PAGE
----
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Fri, Dec. 13

Birding: Impressive conservation efforts by local HOA

Pictured is a Woodhouses’s scrub-jay. "During the nature walk we saw, and heard, a variety of birds including two types of hawks, a falcon, bushtits, bridled titmouse, Bewick’s wren, western bluebirds, American robins, Woodhouses’s scrub-jay, phainopepla, white-breasted nuthatch, house finch, dark-eyed juncos, white-crowned sparrows—just to name a few!" (Stock photo)

Pictured is a Woodhouses’s scrub-jay. "During the nature walk we saw, and heard, a variety of birds including two types of hawks, a falcon, bushtits, bridled titmouse, Bewick’s wren, western bluebirds, American robins, Woodhouses’s scrub-jay, phainopepla, white-breasted nuthatch, house finch, dark-eyed juncos, white-crowned sparrows—just to name a few!" (Stock photo)

Several weeks ago I was asked if I would be willing to visit with the residents of a Homeowners Association here in Prescott to review what they had done to develop open space in their community to make it both wildlife friendly and user friendly for the residents.

This past Saturday I met with over twenty members of their community and we walked the trails they created (on their own) in the open space inside their HOA property.  I cannot express how impressed I was with the residents of this small HOA.  Their unity and efforts to create a system of trails was amazing!

I was invited to tour the property to critique what they had done and to provide suggestions on how they could make the area more bird-friendly.  To be honest with you, I had very few suggestions—they did such a good job.  My main suggestion was to eradicate non-native plants—especially Siberian elm trees which are very invasive. 

I led a slow-paced nature walk that lasted over an hour and a half as we stopped frequently to listen to the birds, watch birds, and as we discussed the various habitats and the different kinds of vegetation found there.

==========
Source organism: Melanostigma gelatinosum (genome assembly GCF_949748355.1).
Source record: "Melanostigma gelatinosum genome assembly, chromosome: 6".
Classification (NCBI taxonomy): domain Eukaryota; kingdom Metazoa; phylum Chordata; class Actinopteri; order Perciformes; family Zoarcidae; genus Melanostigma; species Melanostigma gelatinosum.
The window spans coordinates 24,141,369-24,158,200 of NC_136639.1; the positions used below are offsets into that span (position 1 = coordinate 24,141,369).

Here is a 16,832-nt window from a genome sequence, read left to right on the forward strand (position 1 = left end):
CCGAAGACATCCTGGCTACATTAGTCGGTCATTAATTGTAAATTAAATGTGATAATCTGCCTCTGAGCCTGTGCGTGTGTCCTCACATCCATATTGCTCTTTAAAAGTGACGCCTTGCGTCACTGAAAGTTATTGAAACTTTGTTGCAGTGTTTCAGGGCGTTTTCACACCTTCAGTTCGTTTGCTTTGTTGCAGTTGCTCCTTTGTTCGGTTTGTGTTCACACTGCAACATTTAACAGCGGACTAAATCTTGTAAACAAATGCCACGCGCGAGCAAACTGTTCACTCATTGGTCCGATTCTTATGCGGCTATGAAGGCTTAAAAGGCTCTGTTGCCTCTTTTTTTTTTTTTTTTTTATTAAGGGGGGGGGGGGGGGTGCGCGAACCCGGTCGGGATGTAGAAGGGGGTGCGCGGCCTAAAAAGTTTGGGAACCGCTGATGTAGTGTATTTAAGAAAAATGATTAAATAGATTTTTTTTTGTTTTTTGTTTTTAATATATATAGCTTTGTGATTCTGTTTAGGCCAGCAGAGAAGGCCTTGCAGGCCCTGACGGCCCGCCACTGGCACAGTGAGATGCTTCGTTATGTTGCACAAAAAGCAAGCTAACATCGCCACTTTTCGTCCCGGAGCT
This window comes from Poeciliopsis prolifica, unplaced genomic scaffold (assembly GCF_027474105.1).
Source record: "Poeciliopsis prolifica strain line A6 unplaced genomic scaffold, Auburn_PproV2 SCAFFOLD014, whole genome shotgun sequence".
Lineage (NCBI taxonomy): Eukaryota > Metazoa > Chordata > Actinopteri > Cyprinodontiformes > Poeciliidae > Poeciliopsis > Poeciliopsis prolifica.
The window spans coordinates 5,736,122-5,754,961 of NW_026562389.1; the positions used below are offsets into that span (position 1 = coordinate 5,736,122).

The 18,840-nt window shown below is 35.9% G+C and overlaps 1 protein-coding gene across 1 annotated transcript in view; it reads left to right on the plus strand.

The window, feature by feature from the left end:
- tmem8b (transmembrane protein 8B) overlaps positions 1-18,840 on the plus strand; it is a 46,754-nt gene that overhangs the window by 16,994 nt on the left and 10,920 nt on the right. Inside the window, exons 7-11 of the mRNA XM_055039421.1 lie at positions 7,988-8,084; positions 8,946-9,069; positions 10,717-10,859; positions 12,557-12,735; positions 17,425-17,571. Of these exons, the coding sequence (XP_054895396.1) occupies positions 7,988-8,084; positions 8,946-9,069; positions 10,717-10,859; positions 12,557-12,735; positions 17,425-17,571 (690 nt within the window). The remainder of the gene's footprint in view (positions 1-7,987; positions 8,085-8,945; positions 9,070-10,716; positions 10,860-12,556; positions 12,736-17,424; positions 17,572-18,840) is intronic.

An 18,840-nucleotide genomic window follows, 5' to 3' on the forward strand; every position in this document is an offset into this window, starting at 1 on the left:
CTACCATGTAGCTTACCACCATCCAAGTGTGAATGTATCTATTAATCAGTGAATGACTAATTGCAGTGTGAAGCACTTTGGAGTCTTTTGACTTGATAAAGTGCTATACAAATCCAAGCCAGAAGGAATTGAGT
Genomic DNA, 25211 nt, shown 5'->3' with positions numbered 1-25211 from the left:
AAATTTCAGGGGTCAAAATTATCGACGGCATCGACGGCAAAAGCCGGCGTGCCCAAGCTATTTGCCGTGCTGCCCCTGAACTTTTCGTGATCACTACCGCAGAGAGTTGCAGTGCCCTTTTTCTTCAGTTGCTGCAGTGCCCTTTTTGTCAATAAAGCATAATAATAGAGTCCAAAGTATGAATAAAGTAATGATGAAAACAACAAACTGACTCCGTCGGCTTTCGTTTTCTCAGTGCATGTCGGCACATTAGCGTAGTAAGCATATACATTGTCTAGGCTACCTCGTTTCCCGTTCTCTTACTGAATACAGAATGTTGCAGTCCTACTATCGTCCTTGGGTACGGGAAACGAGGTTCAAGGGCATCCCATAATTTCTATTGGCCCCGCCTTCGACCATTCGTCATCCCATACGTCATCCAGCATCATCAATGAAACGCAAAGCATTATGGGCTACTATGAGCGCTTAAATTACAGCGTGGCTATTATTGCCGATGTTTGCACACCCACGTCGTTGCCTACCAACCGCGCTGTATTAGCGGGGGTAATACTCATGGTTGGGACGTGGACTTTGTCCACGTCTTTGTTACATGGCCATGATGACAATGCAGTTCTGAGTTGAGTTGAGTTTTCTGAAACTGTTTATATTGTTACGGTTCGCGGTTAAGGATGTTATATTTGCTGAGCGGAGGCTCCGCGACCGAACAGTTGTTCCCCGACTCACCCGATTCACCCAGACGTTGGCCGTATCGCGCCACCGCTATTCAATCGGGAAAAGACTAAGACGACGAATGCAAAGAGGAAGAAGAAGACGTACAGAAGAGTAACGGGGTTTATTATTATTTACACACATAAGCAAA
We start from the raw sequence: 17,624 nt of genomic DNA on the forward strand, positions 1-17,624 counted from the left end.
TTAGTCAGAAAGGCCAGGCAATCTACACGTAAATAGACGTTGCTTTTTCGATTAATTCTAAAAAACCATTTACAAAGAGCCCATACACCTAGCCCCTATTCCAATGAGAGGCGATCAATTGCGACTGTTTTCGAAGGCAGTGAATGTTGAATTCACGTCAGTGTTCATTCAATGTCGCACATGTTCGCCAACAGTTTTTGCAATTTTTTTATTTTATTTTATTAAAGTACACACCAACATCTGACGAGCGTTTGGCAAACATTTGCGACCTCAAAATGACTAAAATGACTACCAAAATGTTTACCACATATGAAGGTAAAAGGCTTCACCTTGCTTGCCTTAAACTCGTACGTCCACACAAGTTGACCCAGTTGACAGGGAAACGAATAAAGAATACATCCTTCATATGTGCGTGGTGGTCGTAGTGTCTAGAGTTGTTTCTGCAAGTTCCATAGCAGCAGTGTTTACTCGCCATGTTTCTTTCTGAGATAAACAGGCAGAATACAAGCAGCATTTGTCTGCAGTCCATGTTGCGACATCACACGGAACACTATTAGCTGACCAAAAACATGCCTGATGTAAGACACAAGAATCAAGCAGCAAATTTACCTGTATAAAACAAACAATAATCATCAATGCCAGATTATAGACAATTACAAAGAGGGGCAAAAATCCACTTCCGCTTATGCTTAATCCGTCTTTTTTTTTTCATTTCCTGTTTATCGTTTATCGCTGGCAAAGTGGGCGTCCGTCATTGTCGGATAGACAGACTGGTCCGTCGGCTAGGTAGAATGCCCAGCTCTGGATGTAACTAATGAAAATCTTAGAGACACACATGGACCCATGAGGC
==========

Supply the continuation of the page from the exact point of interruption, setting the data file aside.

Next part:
The open space includes a riparian area with a seasonal creek that supports both ponderosa pine and cottonwood trees and is surrounded on either side by rocky hillsides with pinyons, junipers, scrub oak, mountain mahogany, Wright’s silk tassel and sumac.  It is an ideal location for a community nature trail. 

In March of 2018 neighbors in the development got together and created a plan to build a series of trails throughout the open space allowing residents to hike, explore, spend time in nature, and the trails also provide a place where residents can walk their dogs.

The first of eleven trails opened in July of 2018 with a formal trail dedication event.  Since that time many other trails have been created in the open space allowing residents to explore more areas.

The nature trails were built at no expense to the property owners—all labor and tools were donated, and materials such as poles, posts, wood, concrete, brick, flagstone and trex decking was all donated by residents of the community. 

Their goal, in developing the open space, was to have as little impact on the environment as possible and integrate the trails into the surrounding native landscape giving a feeling of being in nature with minimal impact on the ecosystem.

I was so impressed as I met with the property owners—I felt like an honored guest sharing in what they have created.  I was overwhelmed by the sense of unity and community as they shared a common goal to both conserve and convert open space into usable space.

During the nature walk we saw, and heard, a variety of birds including two types of hawks, a falcon, bushtits, bridled titmouse, Bewick’s wren, western bluebirds, American robins, Woodhouses’s scrub-jay, phainopepla, white-breasted nuthatch, house finch, dark-eyed juncos, white-crowned sparrows—just to name a few!  My favorite bird of the day was a light morph ferruginous hawk soaring overhead!  With the sun coming through its feathers it was absolutely beautiful.

I have specifically not mentioned the name of the small subdivision as it is private property and the trails are not open to the public—only to residents.  I feel this group of individuals sets the standard for other HOA’s where property owners can work together to accomplish a common goal to promote unity and utilize the open space they have to cater to both wildlife and residents. 

Until next week, Happy Birding! Eric Moore is the owner of Jay’s Bird Barn, with two locations in northern Arizona – Prescott and Flagstaff. Eric has been an avid birder for over 50 years. If you have questions about wild birds that you would like discussed in future articles, email him at eric@jaysbirdbarn.com.

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